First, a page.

Under Pressure: In Washington? Take your pick

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Sometimes, you just can’t choose one.

Especially when picking which Capital faces the most pressure this season. Few teams head into the 2014-15 campaign more dramatically altered; after missing the playoffs for the first time in six years, both the coach (Adam Oates) and GM (George McPhee) were turfed in a significant organizational overhaul. The goal, clearly, was to re-tool a group who’s Stanley Cup window is still (theoretically) open, because that’s what you do when you have a three-time MVP — Alex Ovechkin — in the prime of his career.

So yeah. Pressure abounds.

We’ll start with Ovechkin, who’s coming off a truly bizarre campaign. He was the only player in the NHL to eclipse the 50-goal plateau last season, but also the owner of the league’s third-worst plus-minus rating (minus-35) and, as such, was subjected to scathing, relentless criticism of his defensive play and leadership abilities. There’s no need to go into great detail here as the knocks on Ovechkin are well known; it’s fair to say he exists in a constant state of pressure.

In goal, there’s Braden Holtby. Two years ago, the untested youngster burst onto the scene as a media darling, leading Washington to an upset of the defending Stanley Cup champion Bruins in the opening playoff round. Despite getting pelted by shots (248 over the seven game series), Holtby finished with a .940 save percentage, then nearly helped the Caps topple the Rangers in Round 2 and looked to be Washington’s goalie of the future… but that narrative was interrupted last season, when Holtby couldn’t find his game, lost playing opportunities and acknowledged he struggled with his confidence.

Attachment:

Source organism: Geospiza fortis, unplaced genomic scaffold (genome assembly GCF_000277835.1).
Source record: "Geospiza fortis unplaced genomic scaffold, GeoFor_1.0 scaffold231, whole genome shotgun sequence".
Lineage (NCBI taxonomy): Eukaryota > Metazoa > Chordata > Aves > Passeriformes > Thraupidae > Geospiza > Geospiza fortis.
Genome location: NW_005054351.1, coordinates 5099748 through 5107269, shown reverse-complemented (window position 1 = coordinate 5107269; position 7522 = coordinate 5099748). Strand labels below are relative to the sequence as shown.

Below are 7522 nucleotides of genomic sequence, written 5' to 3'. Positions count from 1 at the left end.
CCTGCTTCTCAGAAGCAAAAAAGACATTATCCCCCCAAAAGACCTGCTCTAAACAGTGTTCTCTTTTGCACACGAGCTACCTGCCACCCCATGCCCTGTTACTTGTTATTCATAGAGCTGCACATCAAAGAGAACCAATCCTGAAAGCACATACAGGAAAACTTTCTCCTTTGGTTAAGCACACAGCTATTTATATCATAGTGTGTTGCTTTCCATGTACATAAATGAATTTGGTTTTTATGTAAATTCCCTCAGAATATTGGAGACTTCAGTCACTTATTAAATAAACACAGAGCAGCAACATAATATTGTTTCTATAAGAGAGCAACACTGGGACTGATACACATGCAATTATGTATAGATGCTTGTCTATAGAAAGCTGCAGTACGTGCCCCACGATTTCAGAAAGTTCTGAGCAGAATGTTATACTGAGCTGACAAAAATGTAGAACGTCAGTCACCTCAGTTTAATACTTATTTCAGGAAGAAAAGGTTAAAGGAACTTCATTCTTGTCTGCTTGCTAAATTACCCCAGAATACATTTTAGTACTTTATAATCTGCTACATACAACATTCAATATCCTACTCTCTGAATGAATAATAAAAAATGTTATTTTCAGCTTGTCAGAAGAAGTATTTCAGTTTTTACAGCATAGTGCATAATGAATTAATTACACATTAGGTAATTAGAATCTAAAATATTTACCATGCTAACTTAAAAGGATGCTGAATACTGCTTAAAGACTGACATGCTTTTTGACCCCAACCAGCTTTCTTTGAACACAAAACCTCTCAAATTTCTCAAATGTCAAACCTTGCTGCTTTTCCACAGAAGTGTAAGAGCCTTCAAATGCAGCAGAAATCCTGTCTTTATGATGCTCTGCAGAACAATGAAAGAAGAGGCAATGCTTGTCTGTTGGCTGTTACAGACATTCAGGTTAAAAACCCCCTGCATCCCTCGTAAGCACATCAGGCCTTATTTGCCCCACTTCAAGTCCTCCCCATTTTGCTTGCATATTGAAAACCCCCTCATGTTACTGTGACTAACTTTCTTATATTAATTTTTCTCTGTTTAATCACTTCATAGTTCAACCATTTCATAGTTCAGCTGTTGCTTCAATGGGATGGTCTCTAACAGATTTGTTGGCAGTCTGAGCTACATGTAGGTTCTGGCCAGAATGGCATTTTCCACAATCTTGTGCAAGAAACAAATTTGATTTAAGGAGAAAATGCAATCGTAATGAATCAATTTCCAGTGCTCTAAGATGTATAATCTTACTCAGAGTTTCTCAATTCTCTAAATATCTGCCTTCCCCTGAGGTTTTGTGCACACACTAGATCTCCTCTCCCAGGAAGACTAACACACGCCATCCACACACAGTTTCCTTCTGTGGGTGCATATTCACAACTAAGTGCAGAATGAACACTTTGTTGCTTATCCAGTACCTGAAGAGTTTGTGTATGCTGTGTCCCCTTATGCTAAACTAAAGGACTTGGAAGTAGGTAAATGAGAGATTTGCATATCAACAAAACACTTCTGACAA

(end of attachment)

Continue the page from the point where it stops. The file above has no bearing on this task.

Behind the bench, there’s Barry Trotz. All he needs to do in his first year as coach — after spending the last 15 seasons in Nashville — is have Caps do a virtual 180, instill his defensive philosophies and try to coax another level out of Ovechkin (who, it’s worth noting, is now on his fifth head coach.)

How about those free agents? Those would be former Penguins defensemen Matt Niksanen and Brooks Orpik, both of whom signed mega-deals with Washington this summer. Niskanen, who’d never made more than $2.3 million in a single season, inked for a whopping $40.25M over seven years while Orpik, who turns 34 in September, signed for $27.5 million over five years… a deal that Trotz later admitted the Caps “took some heat” over.

(You could argue pressure from these deals should get kicked upstairs, and land on the desk of new GM Brian MacLellan. And you’d be making a legit argument if you did.)

The list goes on and on. Brooks Laich, who’s name was floated as a potential buyout candidate this summer, is under pressure to finally get healthy and justify his place as Washington’s third highest-paid forward behind Ovechkin and Nicklas Backstrom. Two-time Norris finalists Mike Green’s under pressure to perform in a contract year. There’s a lot riding on Evgeni Kuznetsov to make good on the hype and produce in his first full NHL campaign and, heck, there’s probably some pressure on Tom Wilson to improve on last year’s decent rookie campaign, and avoid the dreaded sophomore slump.

With that said, let’s queue up the theme song!

Video: Flames goalie makes incredible behind-the-back glove save

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A save of the year candidate in September? It’s possible.

Jon Gillies of the Calgary Flames made an incredible stop during Wednesday’s exhibition game against the Vancouver Canucks.

The camera angle from directly above the net is the best, as it clearly shows how Gillies appeared to bump the puck back toward the goal line, then suddenly reach back with a no-look, behind-the-back glove save to prevent a Canucks goal and stop play.

That is one incredible save.

Drouin shows ‘commitment’ to community with donation to Montreal hospital

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Jonathan Drouin has yet to play a regular season game for his new team, the Montreal Canadiens.

But after getting traded to the Habs in the summer, Drouin has already made a sizable contribution in the community, donating $500,000 over 10 years to the University of Montreal Hospital Centre and planning to help in the fundraising activities to raise an additional $5 million, according to The Canadian Press.